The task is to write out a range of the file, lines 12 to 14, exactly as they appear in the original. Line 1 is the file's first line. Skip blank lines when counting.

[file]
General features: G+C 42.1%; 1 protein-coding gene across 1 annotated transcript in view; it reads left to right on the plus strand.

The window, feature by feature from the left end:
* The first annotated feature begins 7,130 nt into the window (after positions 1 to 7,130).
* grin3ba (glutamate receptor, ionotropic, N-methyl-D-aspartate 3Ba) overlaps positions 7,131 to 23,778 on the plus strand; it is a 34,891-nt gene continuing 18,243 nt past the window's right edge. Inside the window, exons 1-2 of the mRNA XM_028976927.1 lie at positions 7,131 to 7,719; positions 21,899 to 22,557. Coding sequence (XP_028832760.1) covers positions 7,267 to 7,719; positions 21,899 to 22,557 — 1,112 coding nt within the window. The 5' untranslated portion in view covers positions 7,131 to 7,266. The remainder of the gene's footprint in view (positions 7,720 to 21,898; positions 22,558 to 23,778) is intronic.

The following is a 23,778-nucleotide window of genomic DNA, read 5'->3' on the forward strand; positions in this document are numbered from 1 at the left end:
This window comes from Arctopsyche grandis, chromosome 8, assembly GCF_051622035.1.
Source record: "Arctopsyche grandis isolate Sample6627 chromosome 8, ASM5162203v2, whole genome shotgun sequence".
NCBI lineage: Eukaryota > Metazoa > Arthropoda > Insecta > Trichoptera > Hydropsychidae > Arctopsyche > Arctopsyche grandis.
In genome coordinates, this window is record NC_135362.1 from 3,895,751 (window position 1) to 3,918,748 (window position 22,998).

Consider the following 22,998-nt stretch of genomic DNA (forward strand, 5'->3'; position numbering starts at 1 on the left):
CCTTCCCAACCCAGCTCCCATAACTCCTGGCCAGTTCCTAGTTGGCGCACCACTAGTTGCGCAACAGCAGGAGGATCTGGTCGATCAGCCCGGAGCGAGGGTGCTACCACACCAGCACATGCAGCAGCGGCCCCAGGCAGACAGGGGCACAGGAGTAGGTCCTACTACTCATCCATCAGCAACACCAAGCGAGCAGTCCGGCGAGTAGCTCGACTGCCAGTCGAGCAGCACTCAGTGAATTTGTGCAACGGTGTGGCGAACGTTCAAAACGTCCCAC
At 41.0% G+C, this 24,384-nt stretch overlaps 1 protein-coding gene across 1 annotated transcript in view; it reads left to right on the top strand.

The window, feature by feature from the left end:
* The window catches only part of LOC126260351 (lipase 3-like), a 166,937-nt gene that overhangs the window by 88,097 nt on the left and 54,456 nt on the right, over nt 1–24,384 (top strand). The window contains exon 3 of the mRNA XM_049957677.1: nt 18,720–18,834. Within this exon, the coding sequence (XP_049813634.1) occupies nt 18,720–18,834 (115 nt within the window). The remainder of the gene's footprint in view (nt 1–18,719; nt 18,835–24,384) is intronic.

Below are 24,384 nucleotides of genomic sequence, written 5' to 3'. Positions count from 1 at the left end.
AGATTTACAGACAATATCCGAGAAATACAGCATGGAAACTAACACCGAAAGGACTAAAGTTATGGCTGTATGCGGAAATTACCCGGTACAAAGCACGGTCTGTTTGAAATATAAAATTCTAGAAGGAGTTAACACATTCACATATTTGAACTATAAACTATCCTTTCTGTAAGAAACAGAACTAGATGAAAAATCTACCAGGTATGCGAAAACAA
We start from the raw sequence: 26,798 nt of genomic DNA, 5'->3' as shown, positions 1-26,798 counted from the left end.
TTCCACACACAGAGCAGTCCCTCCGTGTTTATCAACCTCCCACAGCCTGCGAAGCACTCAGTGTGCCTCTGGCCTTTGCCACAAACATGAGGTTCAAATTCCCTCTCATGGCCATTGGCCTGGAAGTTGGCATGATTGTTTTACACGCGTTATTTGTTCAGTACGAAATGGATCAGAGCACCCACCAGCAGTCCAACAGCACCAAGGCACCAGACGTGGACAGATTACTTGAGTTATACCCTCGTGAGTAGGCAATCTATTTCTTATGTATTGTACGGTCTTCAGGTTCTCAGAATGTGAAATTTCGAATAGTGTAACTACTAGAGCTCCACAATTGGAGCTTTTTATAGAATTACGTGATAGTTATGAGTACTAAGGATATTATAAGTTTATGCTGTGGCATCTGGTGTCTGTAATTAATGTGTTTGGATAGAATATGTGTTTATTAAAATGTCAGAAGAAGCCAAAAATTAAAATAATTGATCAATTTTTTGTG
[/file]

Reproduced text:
At 41.0% G+C, this 24,384-nt stretch overlaps 1 protein-coding gene across 1 annotated transcript in view; it reads left to right on the top strand.

The window, feature by feature from the left end:
* The window catches only part of LOC126260351 (lipase 3-like), a 166,937-nt gene that overhangs the window by 88,097 nt on the left and 54,456 nt on the right, over nt 1–24,384 (top strand). The window contains exon 3 of the mRNA XM_049957677.1: nt 18,720–18,834. Within this exon, the coding sequence (XP_049813634.1) occupies nt 18,720–18,834 (115 nt within the window). The remainder of the gene's footprint in view (nt 1–18,719; nt 18,835–24,384) is intronic.